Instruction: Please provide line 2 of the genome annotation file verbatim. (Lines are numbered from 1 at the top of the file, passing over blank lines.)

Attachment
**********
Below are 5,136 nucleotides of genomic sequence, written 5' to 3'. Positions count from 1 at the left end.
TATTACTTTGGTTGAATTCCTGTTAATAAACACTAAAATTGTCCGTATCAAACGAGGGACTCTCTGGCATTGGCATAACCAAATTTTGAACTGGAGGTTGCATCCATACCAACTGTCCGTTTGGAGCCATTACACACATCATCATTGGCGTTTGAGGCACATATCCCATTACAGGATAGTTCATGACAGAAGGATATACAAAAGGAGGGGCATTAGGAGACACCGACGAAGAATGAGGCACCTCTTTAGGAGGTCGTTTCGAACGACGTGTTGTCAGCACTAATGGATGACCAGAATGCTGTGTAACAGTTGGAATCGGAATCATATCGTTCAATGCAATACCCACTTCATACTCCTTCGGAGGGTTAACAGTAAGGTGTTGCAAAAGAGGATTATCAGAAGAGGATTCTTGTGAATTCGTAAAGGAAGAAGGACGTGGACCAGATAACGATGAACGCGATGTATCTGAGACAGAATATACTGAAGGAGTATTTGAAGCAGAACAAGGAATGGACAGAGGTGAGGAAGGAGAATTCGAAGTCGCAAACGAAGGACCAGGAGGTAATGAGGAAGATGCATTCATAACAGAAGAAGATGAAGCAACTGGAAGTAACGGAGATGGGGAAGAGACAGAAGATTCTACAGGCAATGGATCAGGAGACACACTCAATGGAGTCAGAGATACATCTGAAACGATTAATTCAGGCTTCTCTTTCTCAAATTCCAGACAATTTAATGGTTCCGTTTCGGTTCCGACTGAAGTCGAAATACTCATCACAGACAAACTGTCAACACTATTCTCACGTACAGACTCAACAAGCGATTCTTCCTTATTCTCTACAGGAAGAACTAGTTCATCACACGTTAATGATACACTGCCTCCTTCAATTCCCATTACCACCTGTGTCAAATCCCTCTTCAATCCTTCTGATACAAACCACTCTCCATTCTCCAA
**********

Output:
TATTACTTTGGTTGAATTCCTGTTAATAAACACTAAAATTGTCCGTATCAAACGAGGGACTCTCTGGCATTGGCATAACCAAATTTTGAACTGGAGGTTGCATCCATACCAACTGTCCGTTTGGAGCCATTACACACATCATCATTGGCGTTTGAGGCACATATCCCATTACAGGATAGTTCATGACAGAAGGATATACAAAAGGAGGGGCATTAGGAGACACCGACGAAGAATGAGGCACCTCTTTAGGAGGTCGTTTCGAACGACGTGTTGTCAGCACTAATGGATGACCAGAATGCTGTGTAACAGTTGGAATCGGAATCATATCGTTCAATGCAATACCCACTTCATACTCCTTCGGAGGGTTAACAGTAAGGTGTTGCAAAAGAGGATTATCAGAAGAGGATTCTTGTGAATTCGTAAAGGAAGAAGGACGTGGACCAGATAACGATGAACGCGATGTATCTGAGACAGAATATACTGAAGGAGTATTTGAAGCAGAACAAGGAATGGACAGAGGTGAGGAAGGAGAATTCGAAGTCGCAAACGAAGGACCAGGAGGTAATGAGGAAGATGCATTCATAACAGAAGAAGATGAAGCAACTGGAAGTAACGGAGATGGGGAAGAGACAGAAGATTCTACAGGCAATGGATCAGGAGACACACTCAATGGAGTCAGAGATACATCTGAAACGATTAATTCAGGCTTCTCTTTCTCAAATTCCAGACAATTTAATGGTTCCGTTTCGGTTCCGACTGAAGTCGAAATACTCATCACAGACAAACTGTCAACACTATTCTCACGTACAGACTCAACAAGCGATTCTTCCTTATTCTCTACAGGAAGAACTAGTTCATCACACGTTAATGATACACTGCCTCCTTCAATTCCCATTACCACCTGTGTCAAATCCCTCTTCAATCCTTCTGATACAAACCACTCTCCATTCTCCAA